Trent Reznor, frontman of Nine Inch Nails and responsible for penning the lyrics to the song in question, was interviewed following the release of the Johnny Cash rendition saying “that song isn’t mine anymore”. If this isn’t indication enough that this cover deserves its spot in our top ten list then what is? Johnny Cash gives us a solemn and heartfelt rendition stripping away the elements that originally made this a highly praised (Grammy nominated no less) rock song and transforming it into a country classic and let us not forget the music video that brings the coldest of individuals to tears.
- ‘Twist and Shout’- The Beatles (1963)
This track was first written by Phil Medley and Bert Berns in 1961 and was recorded by The Isley Brothers and Top Notes before reaching The Beatles in 1963. It is The Beatles’ live performance of this track at the London Palladium in October 1963 that many mark as the beginning of ‘Beatlemania’ and we are not at all surprised! We do recognise that The Isley Brothers gave it chart success but the adaptation by The Beatles really is iconic (it is featured in Ferris Bueller’s Day Off after all).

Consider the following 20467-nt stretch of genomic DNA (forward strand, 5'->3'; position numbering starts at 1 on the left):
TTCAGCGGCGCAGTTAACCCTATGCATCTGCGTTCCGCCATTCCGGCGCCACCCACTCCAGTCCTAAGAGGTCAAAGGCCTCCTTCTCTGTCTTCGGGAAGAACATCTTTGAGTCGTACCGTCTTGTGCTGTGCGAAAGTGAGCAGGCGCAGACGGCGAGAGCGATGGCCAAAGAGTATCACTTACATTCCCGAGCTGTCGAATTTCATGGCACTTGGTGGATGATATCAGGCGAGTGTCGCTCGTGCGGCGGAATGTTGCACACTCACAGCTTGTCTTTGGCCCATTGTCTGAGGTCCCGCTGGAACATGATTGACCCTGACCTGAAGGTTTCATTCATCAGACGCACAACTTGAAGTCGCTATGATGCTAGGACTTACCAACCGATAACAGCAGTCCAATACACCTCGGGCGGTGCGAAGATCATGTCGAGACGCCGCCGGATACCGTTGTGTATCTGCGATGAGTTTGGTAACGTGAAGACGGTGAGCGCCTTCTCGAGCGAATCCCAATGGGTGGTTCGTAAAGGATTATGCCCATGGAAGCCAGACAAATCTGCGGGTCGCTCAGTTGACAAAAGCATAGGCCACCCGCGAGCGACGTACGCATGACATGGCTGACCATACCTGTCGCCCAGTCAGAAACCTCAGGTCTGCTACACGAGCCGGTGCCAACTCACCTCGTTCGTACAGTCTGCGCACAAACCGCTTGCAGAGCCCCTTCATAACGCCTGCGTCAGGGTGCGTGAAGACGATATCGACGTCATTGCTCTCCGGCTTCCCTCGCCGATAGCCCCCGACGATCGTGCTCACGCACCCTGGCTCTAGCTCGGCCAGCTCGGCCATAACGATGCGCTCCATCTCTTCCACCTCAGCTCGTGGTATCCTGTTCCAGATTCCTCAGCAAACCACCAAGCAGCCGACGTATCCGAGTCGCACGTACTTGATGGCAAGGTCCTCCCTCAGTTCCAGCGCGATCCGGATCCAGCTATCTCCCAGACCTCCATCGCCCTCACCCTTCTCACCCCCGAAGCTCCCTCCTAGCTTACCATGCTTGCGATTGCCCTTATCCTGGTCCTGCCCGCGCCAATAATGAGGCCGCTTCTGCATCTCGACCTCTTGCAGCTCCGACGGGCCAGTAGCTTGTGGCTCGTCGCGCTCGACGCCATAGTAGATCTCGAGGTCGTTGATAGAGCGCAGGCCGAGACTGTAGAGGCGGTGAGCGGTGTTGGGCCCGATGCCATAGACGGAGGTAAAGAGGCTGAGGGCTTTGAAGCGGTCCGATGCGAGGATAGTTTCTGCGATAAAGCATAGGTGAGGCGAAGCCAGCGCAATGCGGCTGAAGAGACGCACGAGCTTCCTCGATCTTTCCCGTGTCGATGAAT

- ‘Valerie’- Amy Winehouse (2006)
Over here at Digsy’s, if you asked us who originally performed Valerie, we would know that the answer is The Zutons but the cover by Amy Winehouse was much more successful in the UK charts. We would not be able to discuss successful cover tracks without this rendition entering our conversation. Mark Ronson provided a new backing to the track to fit Amy’s vocals which was also greatly inspired by hit song Town Called Malice by The Jam featuring the ‘Modfather’ himself, Paul Weller (this reason alone would make the cover worthy of our high praises!).